"Study links low birthweight to air pollution and traffic," The Guardian reports.
A new EU-wide study has found a strong link between exposure to air pollution in pregnant women and low birthweight babies. Low birthweight can increase the risk of the child developing a chronic disease. The study found that pregnant women living in areas with higher levels of pollution, usually associated with traffic density, had a correspondingly higher risk of having a low birthweight baby.
Crucially, the study found that the risk persisted even when pollution levels met or were below European air quality limits.
This was a large, well-conducted European study and its findings are concerning. It should be noted that it did not measure the women's exposure to air pollution directly. Instead, it recorded where the women lived.
There is little that pregnant women can do to limit their exposure to air pollution. Hopefully, the findings of this study will encourage policymakers to make further efforts to reduce air pollution in Europe.
The study was carried out by researchers from European research institutes. It was funded by the European Union.
The study was published in the peer-reviewed medical journal The Lancet Respiratory Medicine.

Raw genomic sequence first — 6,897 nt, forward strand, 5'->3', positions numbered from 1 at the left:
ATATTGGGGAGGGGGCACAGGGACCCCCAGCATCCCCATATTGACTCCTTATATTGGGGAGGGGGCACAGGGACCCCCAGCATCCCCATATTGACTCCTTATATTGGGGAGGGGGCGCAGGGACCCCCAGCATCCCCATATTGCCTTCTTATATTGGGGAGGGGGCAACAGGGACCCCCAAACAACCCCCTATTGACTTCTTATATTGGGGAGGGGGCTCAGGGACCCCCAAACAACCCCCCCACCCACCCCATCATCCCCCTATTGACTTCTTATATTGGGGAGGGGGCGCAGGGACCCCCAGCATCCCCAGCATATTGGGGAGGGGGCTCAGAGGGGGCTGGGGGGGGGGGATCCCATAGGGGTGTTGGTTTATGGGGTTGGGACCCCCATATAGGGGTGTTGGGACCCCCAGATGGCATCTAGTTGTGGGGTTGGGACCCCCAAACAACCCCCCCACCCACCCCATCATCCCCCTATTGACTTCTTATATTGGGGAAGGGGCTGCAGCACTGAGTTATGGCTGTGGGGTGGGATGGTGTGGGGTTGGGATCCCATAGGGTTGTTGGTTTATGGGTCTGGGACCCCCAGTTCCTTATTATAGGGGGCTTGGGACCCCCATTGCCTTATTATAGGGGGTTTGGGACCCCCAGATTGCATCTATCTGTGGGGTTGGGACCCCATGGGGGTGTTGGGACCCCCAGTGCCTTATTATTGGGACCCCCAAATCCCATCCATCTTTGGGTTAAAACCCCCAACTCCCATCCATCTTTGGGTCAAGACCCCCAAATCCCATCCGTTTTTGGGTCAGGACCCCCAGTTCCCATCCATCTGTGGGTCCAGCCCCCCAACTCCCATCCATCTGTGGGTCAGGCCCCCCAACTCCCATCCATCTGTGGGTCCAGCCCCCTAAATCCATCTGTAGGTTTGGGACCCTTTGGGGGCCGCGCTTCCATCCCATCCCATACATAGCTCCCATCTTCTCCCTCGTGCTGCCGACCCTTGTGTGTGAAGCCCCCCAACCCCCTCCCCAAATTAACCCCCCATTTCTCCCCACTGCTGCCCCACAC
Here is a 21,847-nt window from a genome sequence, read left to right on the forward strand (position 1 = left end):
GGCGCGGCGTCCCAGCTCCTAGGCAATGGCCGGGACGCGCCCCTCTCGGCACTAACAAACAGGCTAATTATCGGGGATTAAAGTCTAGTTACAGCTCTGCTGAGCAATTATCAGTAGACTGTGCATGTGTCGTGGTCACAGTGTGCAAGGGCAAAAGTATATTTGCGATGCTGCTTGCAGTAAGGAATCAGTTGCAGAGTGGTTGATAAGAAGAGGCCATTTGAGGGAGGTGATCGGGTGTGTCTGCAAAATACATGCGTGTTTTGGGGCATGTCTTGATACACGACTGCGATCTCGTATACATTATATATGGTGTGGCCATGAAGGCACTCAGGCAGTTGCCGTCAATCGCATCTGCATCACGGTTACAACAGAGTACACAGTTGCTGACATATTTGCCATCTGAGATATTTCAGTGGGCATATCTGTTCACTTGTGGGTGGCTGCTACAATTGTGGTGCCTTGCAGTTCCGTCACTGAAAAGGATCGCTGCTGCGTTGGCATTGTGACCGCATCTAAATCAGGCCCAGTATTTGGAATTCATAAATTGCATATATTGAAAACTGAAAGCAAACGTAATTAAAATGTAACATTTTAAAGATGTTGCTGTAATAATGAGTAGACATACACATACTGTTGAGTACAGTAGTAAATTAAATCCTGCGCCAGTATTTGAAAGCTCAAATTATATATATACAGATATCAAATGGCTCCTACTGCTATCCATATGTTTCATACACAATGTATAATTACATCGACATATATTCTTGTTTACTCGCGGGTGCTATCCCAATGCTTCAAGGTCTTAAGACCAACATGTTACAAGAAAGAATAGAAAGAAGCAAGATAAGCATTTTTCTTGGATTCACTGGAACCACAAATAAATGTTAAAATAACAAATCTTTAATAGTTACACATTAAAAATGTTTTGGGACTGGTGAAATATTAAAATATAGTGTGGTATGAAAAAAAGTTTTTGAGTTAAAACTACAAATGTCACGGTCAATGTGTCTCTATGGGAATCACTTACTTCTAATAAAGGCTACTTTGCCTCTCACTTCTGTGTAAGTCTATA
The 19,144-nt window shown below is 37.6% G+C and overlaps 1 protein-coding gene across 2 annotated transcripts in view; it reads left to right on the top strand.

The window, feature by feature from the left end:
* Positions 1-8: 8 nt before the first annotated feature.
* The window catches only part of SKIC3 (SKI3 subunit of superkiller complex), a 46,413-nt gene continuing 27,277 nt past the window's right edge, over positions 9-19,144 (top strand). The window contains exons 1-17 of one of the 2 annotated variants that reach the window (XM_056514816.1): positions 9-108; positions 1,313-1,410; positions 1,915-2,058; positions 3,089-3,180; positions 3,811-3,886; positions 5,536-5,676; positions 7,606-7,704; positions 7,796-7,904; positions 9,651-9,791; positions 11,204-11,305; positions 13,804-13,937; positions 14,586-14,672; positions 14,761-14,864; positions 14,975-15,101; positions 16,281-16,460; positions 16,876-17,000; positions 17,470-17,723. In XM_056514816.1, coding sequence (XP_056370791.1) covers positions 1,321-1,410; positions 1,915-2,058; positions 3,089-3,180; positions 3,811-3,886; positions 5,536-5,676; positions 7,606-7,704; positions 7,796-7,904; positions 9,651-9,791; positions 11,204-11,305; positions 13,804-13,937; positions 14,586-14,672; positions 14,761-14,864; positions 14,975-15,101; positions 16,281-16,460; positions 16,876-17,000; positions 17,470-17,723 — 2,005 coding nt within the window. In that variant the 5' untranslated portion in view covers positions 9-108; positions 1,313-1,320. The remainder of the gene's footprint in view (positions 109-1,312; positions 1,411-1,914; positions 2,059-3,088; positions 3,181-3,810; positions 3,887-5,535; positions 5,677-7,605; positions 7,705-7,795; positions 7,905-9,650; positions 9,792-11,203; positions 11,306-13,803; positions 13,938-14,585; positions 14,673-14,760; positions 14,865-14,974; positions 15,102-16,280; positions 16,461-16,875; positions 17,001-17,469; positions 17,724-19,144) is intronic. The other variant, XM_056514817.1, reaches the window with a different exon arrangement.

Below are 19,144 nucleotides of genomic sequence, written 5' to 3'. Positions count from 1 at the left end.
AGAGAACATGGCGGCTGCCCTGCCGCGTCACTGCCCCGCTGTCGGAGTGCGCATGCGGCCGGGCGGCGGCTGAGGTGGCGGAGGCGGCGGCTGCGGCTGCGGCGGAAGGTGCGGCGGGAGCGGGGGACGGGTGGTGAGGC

It was covered reasonably well in the papers, with several including comments from independent UK experts.
However, The Independent’s claim that the risk from air pollution is as great as smoking during pregnancy is potentially misleading.
As the authors point out, at the individual level, smoking has a greater effect than air pollution on birthweight. The collective risk comes from the fact that more women are exposed to air pollution than smoking during pregnancy.
This was a prospective cohort study that assessed the effect of maternal exposure to air pollution during pregnancy on:
The research was part of the European Study of Cohorts for Air Pollution Effects (ESCAPE), in which the association between exposure to outdoor air pollution and health is being investigated.
It is being co-ordinated by the University of Utrecht in the Netherlands.
Cohort studies are often used to examine the link between lifestyle factors (in this case, exposure to air pollution) and later health outcomes (birthweight) because they can follow very large groups of people.
The main limitation of the study design is that many factors can affect the risk of low birthweight and it is difficult to rule out the possibility that factors other than the one being studied are influencing any link seen.
While researchers can take steps to reduce the impact of these factors on their analyses there may be other factors (confounders) that are unaccounted for that influence the results.
The researchers point out that previous research has linked air pollution to premature birth (birth at less than 37 weeks of pregnancy), low birthweight, congenital malformation and other adverse effects. Low birthweight is associated with wheezing and asthma during childhood and poor lung function in adults.